- [Announcer] A Fall vegetable garden needs planning and preparation. Annette Shrader visits an experienced grower to learn when to plant seeds, and how to enrich the soil. This garden may be on a shady hillside with rocky soil, but the plant pallette absolutely works. This backyard boasts 24 unique spots to sit and watch the many varieties of birds that come for a visit. And Tammy Algood has an option to keep gardening even after joint pain becomes an issue. Come along. For the Fall vegetable garden, you have to plan before you plant. - If you're driving down the road in Tennessee in the Fall, and you smell the smoke from the tobacco barns, and you wanna plant a fall garden, guess what? You may be too late. We're gonna talk to Tom Anderson. And he's gonna tell us how to plan what we're gonna plant. So Tom, talk about the vegetables and the timing. - The cabbage, broccoli, and cauliflower, which you have right here. I plant those, start them inside so I can transplant. but I start them by the middle of July. When the whether starts getting cooler, and it get so many leaves on them, then I will put them out. I transplanted these about. Because it takes around 13 weeks from time you start seed, until time to maturity. - Yeah, that's what I was gonna say. A cabbage can take 80 days. So how do you time that? Because as we go into Fall, we lose sunlight don't we. The days are shorter. - That's right. But it also gets a little cooler. - The cool makes them grow. - That's right. But you don't have to have coolness for them to germinate. - All right. Okay. That makes sense. I had that wrong. - But I germinate them inside until, 'cause if you try germinating out here, then squirrels could dig in your garden, or whatever. So germinate them inside to get transplanting size, which is usually about three, four inches tall. And then I put them out here usually about, in August. - Well, Tom, you have taken away your Summer garden. It's quite obvious. Now you started out with some barren soil. What did you do to prepare these beds for your Fall plantings? - Right here with the peas, I had the tomatoes. I pulled the tomatoes out, and I just added compost. I'll add three to four inches of compost. And I make a lot of my own compost. A little bit I have to buy, if I run low. - [Annette] Well, you use a lot. - But I make a lot, and I've still got I've got compost bins sitting everywhere. And so then I just put compost in here. And I, the fertilizer I use. I like Jobes Vegetable and Tomato, actually. It has a high potassium number. - Yes, that's for the fruiting part. - And a low nitrogen. - Yes, so you have no plant. - That's right, if you use a lot of nitrogen, then you're just gonna have a lot of greenery and no fruit. - Exactly. - It takes Potasium. I use a little bit of vermiculite. I'll use it to lighten it up, lighten the compost up. - [Annette] It's a raised bed, so you have good drainage. - [Tom] Perfect drainage. - Well Tom, let's say you grew green beans here. What do you do with those plants? - When I get ready to harvest the green, take up the green beans, I cut the vine off at the ground. - Why is that? - Because legume, which is what the green beans is, they collect the nitrogen out of air, and forms onto the roots. And you see the little white nodules around on the roots. So you cut it off at ground level, and keep the roots in there, holding nitrogen in the soil. - [Annette] Well, that's definitely good to know. How long ago did you plant these peas? - [Tom] Last week in August. - [Annette] Well, and we still had lots of good warm weather, didn't we? - But that gave the roots time to establish. And now see that this last week we had cold weather. They jumped about six or eight inches during that one week. - Isn't that amazing? - Just 'cause. And now it's warm again. It's like I say, you can't control the weather. But if you don't get peas started, if you start trying to start them now, they ain't gonna- - They ain't gonna grow. Exactly. And it's evident, the methods that you are using to plant. You've planned, you've prepared, and you've planted. And so from what we see beside us and behind us, we can tell the things that you've sewn in the ground. And then obviously the collards. Is that collards? - [Tom] Over here is collards, yeah. - [Annette] Yes. Those were a transplant. - [Tom] That's a transplant. - And so they're already ready to be eaten. - Well, matter of fact, I've already harvested one set of leaves off of them. We got them in the freezer. - [Annette] We wanna take away disappointment. Whether you're a new gardener or a seasoned gardener, you wanna plan to be successful with what we do. - [Tom] That's right. - [Annette] And I think you've given tips that will help even the seasoned gardener this morning. - Well, I've learned a lot through my years from older people that talked how to, taught me how to garden. And I like to pass it along to everyone. - Well, you're very generous, both your physical labor and your mind knowledge. And thank you so much. - Thank you. Thank you. - A passion for gardening vegetables is something that I share with my friend, Pam Rice. So we are here in Nashville today, in your unique vegetable garden that I can reach. - That's the idea. - Tell, me Pam, because you know, the older we get, the more the ground becomes our enemy. - Hadn't heard it put like that, but that's very true. I had started out with raised beds that you see with just a landscape timber or two around the edge. But even that was not tall enough for me. So I bought these stock tanks. And I had a gravel bed put under each one. And then I had someone drill holes in the bottom of these. And they're just the perfect height for me. - Absolutely. So you've got them nice and stable with the gravel. And then you've got this full of dirt. That must have been fun. - Yes. Bag at a time. - Exactly. But it makes it so that you can get to your plants, and work with them. And what I like about it also is, that it's positioned correctly. I mean you can, you're not far away from where you're- - Right. Because I have an herb garden right across the way. And then I have my veggie garden right here. - And Pam, you've not only used these containers, but you've used wooden barrels as well. Do you have a preference of which ones you like the best? - Well, I like them both for different reasons. I like the barrels because I like a rustic look. I like the stock tanks. They're galvanized metal. They don't rust. And they don't disintegrate. In time, the wooden barrels have started to decompose just a little bit. - Do you see that your plants like one or the other better? - I have not seen that. Of course, raised beds warm more quickly anyway. But the ones in the stock tank, I suspect, warm up more quickly because they are in a metal, metal trough. - Well, you've made it so that continues, even though we don't want to- - That's right. - We don't wanna get on. And if you have to get on the ground, you got something very steady to get yourself back up, right? - That, and my little gardening bench. - Yeah, that's right. I love it. Pam. Thank you for the innovation. - Thank you so much. - It's fun. - One of the things that so many Tennessee gardeners struggle with is shade. Another thing Tennessee gardeners struggle with is hillside. Rocky slopes, clay soil. Well today, we're gonna look at a garden where this has all been conquered. Not only has it been taken care of, but it is just, this is a spectacular garden. We're in Brentwood, Tennessee, in the garden of Leon Olenick, who belongs to multiple societies, and is obviously a serious plantsman. Every plant here, Leon, is just beautiful. It's just spectacular. - Well, thank you. We work on it. The idea something doesn't thrive, there's a whole lot of other plants we can put in its place. - There you go. - So, that's part of what we work on. I used to try to save every plant, but I don't do that anymore. If it doesn't work there, I'll try it in a different spot. And if it still doesn't work, then it's probably not the right plant for this area. Even though it might be a Japanese Maple, and I've got lots of different Japanese Maples. - [Marty] You sure do. - [Leon] It may not work, depending on the species or the variety. - Sure. There's a lot of variation. Even in the same species, like Japanese Maples. Like Acer Palmatum, some work great. Some are much touchier. It pays to experiment. And I see, including you've got bonsai. You do that too. - Oh yes. Yes. I enjoy the small trees in pots. And I'm even now doing bigger trees in pots. That was a volunteer in my home in South Dakota, when I lived there. - [Marty] This particular tree? - [Tom] It's an Amor Maple, and it makes a great bonsai. They really can't grow Japanese Maples up there. So this is their kind of- - Yeah, it's too cold. - Small maple. - [Tom] The only thing is, I've re tried to reduce the leaves on it, and it keeps coming back with a vengeance. - Yeah, those are vigorous trees, actually, in nature. I notice. I mean, you have a real vision for this garden. It's not just sort of happenstance. You've designed it to, for enjoyment. - Yes, this is primarily a garden for people. I've got over 24 different benches and chairs in the garden, just, you know for. And it makes it harder for me to work now, because I get to sit down and rest. And the next thing I know, an hour's gone by. - Well, you know. And I see bird feeders everywhere. - Oh, lots of birds. - Oh, that's wonderful. - Over 50 different varieties I've identified in my yard alone. - Well, one thing I've I noticed is that you've just got a number of. I mean, it's like everything is just beautiful specimens. And let's talk about this, this maple right here, because this is an unusual tree in this area. - This is an Acer Japonicum. In the Fall, it's noted for its Fall color. Dancing Peacock is the name of it. The leaf size and shape is unusual. And the colors in the Fall is yellow, red, and orange. It's just an absolutely gorgeous tree. - Well, it's really beautiful. Most of the Japanese Maples that people put in are palmatums. This is japonicum, which is actually means Japanese. This is the other Japanese maple. And I love the way you've layered things. Because over this Japanese maple is this beautiful Blue Atlas Cedar. - [Tom] In terms of getting contrast for a garden, I think scale is the most important thing. And that has to do with size. And it's important that things be different in size, but not too different. I mean, they have to complement each other. - [Marty] They have to relate each other, yes. - [Tom] But this cedar is the one that catches people's eyes. And they either hate it or love it. A lot of people will look at it and say, oh, Charlie Brown Christmas tree. And they won't think about the color contrast, and the needle size, and everything else that goes on with this tree. - [Marty] You are obviously a really thoughtful designer of your garden here. And I'm noticing wonderful contrasts and sizes. Tell me about how you think that sort of- - There's four things that I look at, primarily. The first one is color. That's not necessarily the most important. The next one is form. What tree or plant, what shape it is. Is it unusual? The next one is size or scale. And then the fourth thing is texture. Whether it's a fine leaf, or whether it's a broad leaf, or a compound leaf. And if I can get three out of four of those things to contrast within my vignette that I'm working on, I'm gonna have an interesting garden. - So you look at a little space. - Right. And I do one space at a time. And then when I go to do the next space, I make sure it doesn't, it flows with the first one that I did. - And I noticed you use a lot of art objects and hardscaping. - Hardscape is really important. And there's natural hardscape, like the tree trunks- - And the rocks. - And the rocks. And then there's manmade, which are the statues and the lights. These lights are actually functional. And there's probably more of them than what I'd truly like to see, but it's. And then of course, you've got the chairs, the benches. - Sure, the human things. - All those things, but. And they all have some kind of meaning. I mean like this guy down here, the monk. He's traveling through. What kind of things has he seen and done? What does he think of the garden? And the cyclamen next to him. - Isn't that lovely? - I think that that's part of what makes a garden interesting. And then over behind you there, we've got the dragons. And the dragons symbolize, they're the protectors of the garden. They're supposed, they're kind of like our dogs. And you have a few. I have a couple of the Japanese dogs too, but. And then you've got hardscape like your bird baths, and your fountains, and that sort of thing. And your arbors, and your bird feeders, and your chimes. And all of that kind of adds to the enjoyment of the garden. Particularly, there's the sound, how does the garden sound? Later on we'll hear the stream. That's gives one kind of sound. And when the wind is blowing, the chimes give another kind. And when there's not so many people here, you'll hear the birds. And that gives another kind of sound. - And I'm seeing four seasons of thought here too, because you use a lot of conifers and evergreens. - I can come out to this garden anytime of the year, and find things of interest. - [Marty] Look at this gorgeous pine. - I don't buy things for their flowers. But I do have flowers the year round. I have stuff that flowers in the middle of Winter, Mahonia- - Do you have hellebores? - Hellebores, those things are just. A couple other things. They may be small, but it's sort of fun when you see the bees out pollinating these flowers. - And these beautiful forms just really adds so much. I love this pine weeping over this. - [Leon] That was manmade, the form. - [Marty] So you created this? - [Leon] I took an upright, and I pulled it down with ropes. - [Marty] Twisted it, helped it bonsai, basically. - [Leon] Kind of. We would call that niwaki. In the Japanese form, it's called niwaki. - It's really beautiful. - And it's doing an unusual form to what would be a standard- - This is just a regular white pine, an American White Pine. - It was collected at about six inches high. - Wow. That's beautiful. And I. In the Fall, this place must be awesome. A Parrotia? Oh my gosh, the color of those in the Fall- - [Leon] Persian Parrotia, yeah that's. The thing that's interesting now. And it's just coming into being, is the bark on it is starting to show up. Particularly at the base of the trunk, you'll see. And as the tree gets older, the bark on this tree will show up as modeled. And it'll, it's interest year round. - You have so many beautiful Japanese Maples. And I know you told me some of them are just volunteers that you've taken up. - I dig up the ones that seem to have an unusual form or leaf structure. - Yeah, I do the same thing. - And see if I can bonsai them. And if they survive in a pot, I know I can find a spot in the garden for them. I may plant them. - Oh, sure like this. Look at that. - That one is a real unusual one. That's like a tabletop. It's an Acer Palmatum. And I'm gonna have to look a little, Kiyohime Yatsubusa, something like that. - And then this one has these crispy curled up leaves. - Shishigashira This is the, Lion's Head is the common name. - That's a very famous one. - Beautiful Fall color. This is one of the last trees to color up in the Fall. It's almost Winter before this color's up, and really loses its leaves. And tell me about this maple. I've never seen if before. - This is a maple out of Iran. And we thought we could bonsai it, but it doesn't have much of a trunk. But the leaf structure is very unusual on it. I believe it's Acer Monitapilium or something like that. - [Marty] I've never seen this plant. It's remarkable. - It's real unusual. I got it from a bonsai guy, Randy Davis. And he's a true expert in bonsai, as opposed to me, that I kind of just piddle around with it. But it's very unusual. And it's been in the ground there for a long time. So it's very slow growing. This is another unusual form of this. - It's a Beech. Wow. - This is a Beech. American Beech. And it comes out of the ground down here, and it puts another root down here. And I planted that rock in the middle, and then we kind of hung it over the pond. - That is beautiful. - To add interest, and make it look natural. - [Marty] Well, your koi seem to like it, my goodness. That is a gorgeous Japanese Maple draped over the pond there. Tell me about. - [Leon] That's Inaba Shidare. That's a tree that, when I first got it, was more, it was lower, much lower. And it was impinging on my path. So I pulled it up and I had it up for a year. Now it's gotten a height that's probably pretty unusual for a tree. It's another way to change the form of a tree, is to. You can do it with wires. You can do it with poles. There's all kinds of things you can do to make things a little taller than what they would normally be, or a little shorter than what they would normally be. - [Marty] Well, I just love the form of it. It's really beautiful. And the koi really seem to enjoy being under there. - [Leon] Well, they like to eat the leaves that come down into the pond. - [Marty] Oh really? That's how it stays elevated. - [Leon] I don't have to get in there and prune that. This is Thunbergii, Pinus Thunbergii. And it's, it's a variety called Arakawa Sho. - [Marty] Yeah, That's the Japanese Black Pine. - [Leon] And not only is it has, is it an unusual form in that it's not straight upright, it likes to contort somewhat, but we've also pruned on it. And we do candle pruning in the Spring, and needle pruning in the Fall. And we just needle pruned it to bring it down better into scale, so it's not. - I can see your whole thinking here, and how you've made a vignette out of this space. It's really beautiful with the different textures of the carex, the sedge coming up, and the softness of that Inaba Shidare behind, and this beautiful angular, almost architectural pine. - One of the things that happens, particularly in ponds, is that the plant material, especially if you have a lot of fish, grows like crazy. And so your scale can get way outta whack. And you have to be very selective. Now I've got three different varieties of the sedge. They're all within scale for this size pond. - Yeah, that looks beautiful. - I used to have Water Iris, and it would grow so big. - Yeah, it gets like that tall. - It just didn't fit the pond right. And also had some other things in there that just, they just didn't look right as they got too big. - That thyme has had it. - Yeah, that's Elfen Thyme. - Oh, isn't that beautiful? - [Leon] And then there's Mother of Thyme in there too. - [Marty] They both look really happy. - [Leon] And it really likes it there. I tried. At one time I had six different varieties of thyme in here along the pond edge. And what survives we keep. What doesn't, we don't. - [Marty] That's another plant where some of it is really rugged and will grow anywhere. And the rest of it always dies. - [Leon] You know, sometimes things are the opposite from the way you think, too. I used to think that the skinny leafed Japanese Maples were gonna fry, 'cause the leaves look so- - Delicate. - Delicate, right. - [Leon] But I found it's just the opposite. The Japanese Maples that have the really big fat leaves- - They fry. They scorch. - don't do well in sun. - [Leon] And the skinny ones do fine in full sun. - There you go. With gardeners, we're always learning anyway. Always, it never stops. - This pine is a Scotch Pine on a standard. It's a North Scotch. - It's like a big muffin. - And we've pruned on it some, but not a lot, to keep it in this round shape. But look at the trunk on that thing, it is so- - [Marty] How old is that plant, would you say? - I got that from a box store about, probably 16, 17 years ago. And it was just in a five or 10 gallon bucket, it wasn't- - [Marty] It wasn't that big. - [Leon] No, no. But it's done very well here. - Yeah, it's happy. - [Marty] Leon, I really love this view. It is just a great example of the right plant in the right place, and just looking wonderful where it's situated. And tell me, what kind is this? - [Leon] I think it's Emerald Spreader. I bought several of them, and this one has done great. The ones in deeper shade, that are further up in the garden have really struggled. One of them is not looking good at all, but. And I'll probably wind up taking it out. But this one, it just loves it here. It gets a little more light, so. Like some of the Yews, we think of as a shade plant. I think this one really likes more sun. It gets afternoon sun, so it gets the heat of the day. And it really has thrived here. I've done very little pruning on it, trying to keep it in a natural form. I do occasionally take out any leaders that are kind of going straight up in the air. 'Cause I don't want it to grow that way. I want to be able to see the pond. At the same time, I like that it hangs over the pond, because that gives it a more natural look. That's what trees want to do. - [Marty] And it's evergreen. You've got a lot of deciduous stuff around, so it's there all Winter. - Well, and one of the things, even though something is deciduous. For instance, that Inaba Shidare that we were looking at, if you came back in the Winter and looked at that, you'd say what an interesting form on that, because the branches go everywhere, and this one too. This is a Garnet here. Up here on this side is a Garnet. And that's got a little different form than the Inaba Shidare. But they both are dissectums, and they're great. - I love this little path you've installed here along the edge 'of your property, it's charming. - Thank you. One of the things that we've tried to do is utilize the space and to try to hide this concrete ditch that's over here that I gotta work against. And by putting things of interest along the edge, like this spruce here. - I love this thing. - Yeah, it's got real unusual color and. - This is Skylands? - Skylands, yeah. It's real hardy here. It seems to like it in full sun. I've got another one that's in more shade. And it's not showing this pretty golden color, like this one is so it, it really needs to be in full sun if possible. - And I really like the way you've done this little channel here to get the- - Well, we had a little water drainage problem here. So we just put this in. - That's very decorative. - Dry creek bed. - [Marty] And a nice flat slab. - [Leon] It adds interest, and it makes it more of a stroll through type garden. - Here's another one of these little seating areas you've created, which is just charming beyond belief. I love this thing. - Yeah, the grandkids love it too. We sit here and we play tic-tac toe. And I'll sit here and watch the birds. 'Cause I've got bird feeders around. This is a one person bench. There's one spot on each of these which is real comfortable. - Well, you wouldn't wanna sit over here. - [Leon] No, it's not. It's a little bit. But it's an interesting, it's a natural form. - It's lovely. - It's recycled teak. - [Leon] It's the roots from teak trees that would've just been burned. And they've made them into benches. - And of course it's famous for weathering in this beautiful silvery gray. That's gorgeous. I just love it. What a lovely little setting that is. Oh, wow. Look at what you've done with the slope. That is just beautiful. - Thank you. That was a problem area when we first moved here. It was a slippery slidey slope of grass. And we had a timber wall in there that got religion, and became holey, and so we had to take the wall down. This area was designed by my son, who's a landscaper. It includes a lot of unusual specimens. This area sloped so badly that he brought in these big boulders, and did a wall here and there to kind of hold things in place, augmented the soil. And I think it turned out really nice. - Oh, it's beautiful. - I'm quite pleased with it. I like to sit in the patio area down here and just enjoy it. It's one of those areas that, it's a problem area, but if you do it right. And a lot of people in this area have slopes, have hills, and don't know what to do with them. And this is a low maintenance, easy care type of landscape once it's in. It's very difficult to put in. He used a machine on some of these boulders. - [Marty] Yeah, the boulders weigh tons. But once they're there, they're there. Yeah, they're not gonna rot. They're not gonna go anywhere. - [Leon] No. - So it's beautiful. I love the layers, and the different textures and shapes. - This area is a night garden too. We have lights that shine up through that. It just really is cool looking at night. - [Marty] Ah, it's just beautiful. Your whole garden is just beautiful. Leon, I wanna thank you so much for giving us this spectacular tour. You could spend hours here just looking. Every time you go around a corner, there's something else. - Well, thank you. - It's wonderful. - [Marty] For inspiring garden tours, growing tips, and garden projects, visit our website at VolunteerGardener.org, or on YouTube at the Volunteer Gardener channel. And like us on Facebook.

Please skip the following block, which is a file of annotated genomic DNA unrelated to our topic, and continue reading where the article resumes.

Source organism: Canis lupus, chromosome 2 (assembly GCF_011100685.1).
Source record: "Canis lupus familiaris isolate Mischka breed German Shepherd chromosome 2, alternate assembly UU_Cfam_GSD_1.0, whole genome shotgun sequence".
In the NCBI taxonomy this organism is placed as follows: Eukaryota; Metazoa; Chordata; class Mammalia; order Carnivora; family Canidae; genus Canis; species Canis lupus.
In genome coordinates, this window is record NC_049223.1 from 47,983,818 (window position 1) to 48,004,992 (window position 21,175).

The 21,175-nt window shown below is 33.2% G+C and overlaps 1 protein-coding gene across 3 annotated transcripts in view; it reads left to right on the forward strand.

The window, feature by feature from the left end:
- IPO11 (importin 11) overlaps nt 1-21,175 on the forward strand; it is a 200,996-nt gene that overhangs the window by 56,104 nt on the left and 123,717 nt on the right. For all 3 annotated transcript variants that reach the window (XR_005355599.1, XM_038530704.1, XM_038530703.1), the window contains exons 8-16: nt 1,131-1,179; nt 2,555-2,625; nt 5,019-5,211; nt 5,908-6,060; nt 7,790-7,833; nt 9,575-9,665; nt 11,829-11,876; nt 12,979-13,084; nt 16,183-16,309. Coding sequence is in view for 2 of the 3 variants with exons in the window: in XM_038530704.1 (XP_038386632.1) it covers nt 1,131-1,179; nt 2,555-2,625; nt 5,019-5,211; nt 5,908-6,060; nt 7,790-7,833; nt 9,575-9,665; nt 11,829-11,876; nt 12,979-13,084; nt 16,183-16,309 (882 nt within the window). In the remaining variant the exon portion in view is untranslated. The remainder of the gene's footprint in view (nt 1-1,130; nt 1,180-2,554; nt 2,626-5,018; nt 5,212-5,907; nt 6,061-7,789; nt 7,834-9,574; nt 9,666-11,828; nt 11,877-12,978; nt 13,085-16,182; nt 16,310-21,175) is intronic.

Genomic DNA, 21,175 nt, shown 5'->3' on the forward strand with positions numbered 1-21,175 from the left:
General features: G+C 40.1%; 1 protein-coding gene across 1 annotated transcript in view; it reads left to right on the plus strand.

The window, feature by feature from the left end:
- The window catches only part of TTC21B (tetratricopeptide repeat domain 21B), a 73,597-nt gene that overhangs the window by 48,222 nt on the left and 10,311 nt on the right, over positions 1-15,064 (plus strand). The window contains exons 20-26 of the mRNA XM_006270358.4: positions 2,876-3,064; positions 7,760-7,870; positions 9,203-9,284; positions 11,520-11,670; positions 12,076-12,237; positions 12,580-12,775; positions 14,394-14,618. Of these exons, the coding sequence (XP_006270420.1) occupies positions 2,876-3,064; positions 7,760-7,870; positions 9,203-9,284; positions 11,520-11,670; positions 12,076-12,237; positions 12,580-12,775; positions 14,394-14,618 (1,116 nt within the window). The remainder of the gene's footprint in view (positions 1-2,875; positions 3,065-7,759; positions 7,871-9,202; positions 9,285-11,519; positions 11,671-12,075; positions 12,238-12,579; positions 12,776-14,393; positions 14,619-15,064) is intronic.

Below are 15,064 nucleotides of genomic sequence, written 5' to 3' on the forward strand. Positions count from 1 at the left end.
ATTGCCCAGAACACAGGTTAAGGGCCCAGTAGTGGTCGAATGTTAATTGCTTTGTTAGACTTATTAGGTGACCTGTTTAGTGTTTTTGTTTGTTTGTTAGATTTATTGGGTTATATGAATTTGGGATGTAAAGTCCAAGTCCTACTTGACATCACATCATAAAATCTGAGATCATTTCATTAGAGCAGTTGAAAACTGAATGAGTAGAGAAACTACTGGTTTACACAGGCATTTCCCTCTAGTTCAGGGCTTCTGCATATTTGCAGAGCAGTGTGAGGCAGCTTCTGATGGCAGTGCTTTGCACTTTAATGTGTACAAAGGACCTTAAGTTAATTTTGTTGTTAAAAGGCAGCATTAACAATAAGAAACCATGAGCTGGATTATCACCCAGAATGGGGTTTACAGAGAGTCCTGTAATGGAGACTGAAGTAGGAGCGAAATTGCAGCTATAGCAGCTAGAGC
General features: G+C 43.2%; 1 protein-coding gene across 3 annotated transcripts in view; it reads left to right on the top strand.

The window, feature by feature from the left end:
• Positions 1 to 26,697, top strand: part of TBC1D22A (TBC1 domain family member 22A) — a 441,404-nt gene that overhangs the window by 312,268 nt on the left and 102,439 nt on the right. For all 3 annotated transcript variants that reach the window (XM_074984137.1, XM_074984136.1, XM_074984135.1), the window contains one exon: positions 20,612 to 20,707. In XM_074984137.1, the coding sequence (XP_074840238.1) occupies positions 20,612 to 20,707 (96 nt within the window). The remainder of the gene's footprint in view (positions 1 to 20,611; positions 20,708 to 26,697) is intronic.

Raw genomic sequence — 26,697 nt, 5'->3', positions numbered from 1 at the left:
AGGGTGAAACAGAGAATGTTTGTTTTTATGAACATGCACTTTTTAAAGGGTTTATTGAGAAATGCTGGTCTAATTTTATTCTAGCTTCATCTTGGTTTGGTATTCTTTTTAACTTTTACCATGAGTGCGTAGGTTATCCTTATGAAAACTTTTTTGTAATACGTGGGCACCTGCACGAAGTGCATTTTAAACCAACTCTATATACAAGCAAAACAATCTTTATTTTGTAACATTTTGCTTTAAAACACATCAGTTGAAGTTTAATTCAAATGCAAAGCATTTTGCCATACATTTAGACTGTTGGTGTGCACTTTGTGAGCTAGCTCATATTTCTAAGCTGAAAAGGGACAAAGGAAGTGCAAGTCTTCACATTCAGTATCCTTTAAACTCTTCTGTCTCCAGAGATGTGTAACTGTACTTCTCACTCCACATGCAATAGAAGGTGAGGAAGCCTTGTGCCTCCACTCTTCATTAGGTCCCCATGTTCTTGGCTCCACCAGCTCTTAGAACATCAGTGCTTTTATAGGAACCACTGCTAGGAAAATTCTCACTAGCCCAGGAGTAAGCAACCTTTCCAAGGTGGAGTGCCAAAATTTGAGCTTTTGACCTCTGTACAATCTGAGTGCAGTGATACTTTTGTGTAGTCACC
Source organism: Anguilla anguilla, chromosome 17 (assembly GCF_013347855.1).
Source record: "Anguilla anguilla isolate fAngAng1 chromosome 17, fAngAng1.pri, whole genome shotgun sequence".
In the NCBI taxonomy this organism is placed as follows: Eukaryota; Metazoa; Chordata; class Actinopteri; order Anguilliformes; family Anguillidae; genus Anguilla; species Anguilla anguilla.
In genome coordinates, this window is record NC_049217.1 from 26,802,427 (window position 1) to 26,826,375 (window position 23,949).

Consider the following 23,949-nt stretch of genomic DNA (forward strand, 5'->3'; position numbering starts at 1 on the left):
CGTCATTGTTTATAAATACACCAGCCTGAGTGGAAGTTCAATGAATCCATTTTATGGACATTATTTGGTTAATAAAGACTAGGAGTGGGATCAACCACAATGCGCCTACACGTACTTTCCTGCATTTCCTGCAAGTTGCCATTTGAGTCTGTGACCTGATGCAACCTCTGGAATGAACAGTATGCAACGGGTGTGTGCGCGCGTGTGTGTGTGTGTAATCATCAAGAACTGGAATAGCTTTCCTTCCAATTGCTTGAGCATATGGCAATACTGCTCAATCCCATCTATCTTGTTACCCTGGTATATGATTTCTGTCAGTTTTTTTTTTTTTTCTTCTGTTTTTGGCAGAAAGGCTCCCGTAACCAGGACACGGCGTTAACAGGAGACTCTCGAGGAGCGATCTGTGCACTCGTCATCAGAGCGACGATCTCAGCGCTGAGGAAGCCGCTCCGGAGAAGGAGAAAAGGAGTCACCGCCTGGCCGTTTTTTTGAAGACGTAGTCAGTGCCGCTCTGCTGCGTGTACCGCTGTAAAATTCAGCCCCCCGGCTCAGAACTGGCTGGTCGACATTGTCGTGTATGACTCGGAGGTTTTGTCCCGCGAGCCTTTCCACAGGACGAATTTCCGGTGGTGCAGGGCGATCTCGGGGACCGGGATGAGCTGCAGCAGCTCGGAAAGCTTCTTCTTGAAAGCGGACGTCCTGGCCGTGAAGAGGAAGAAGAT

September 15, 2022
Season 31 | Episode 06
A successful fall vegetable garden needs planning and preparation. Annette Shrader visits an experienced gardener who discusses seed starting, bed prep and crop rotation. Tammy Algood visits with a grower who is growing vegetables in stock tanks. Marty DeHart tours a garden that features Japanese maples, great bird-watching, and plenty of spots to sit and enjoy.
Watch Clips from this Episode
Fall vegetable garden pointers
Fall vegetable gardens require planning, especially if those plants are to be grown from seed. Calculating the days to maturity allows one to start seeds at the proper time. Host Annette Shrader visits an experienced grower to see how the cabbage, broccoli, cauliflower and peas are performing mid-autumn.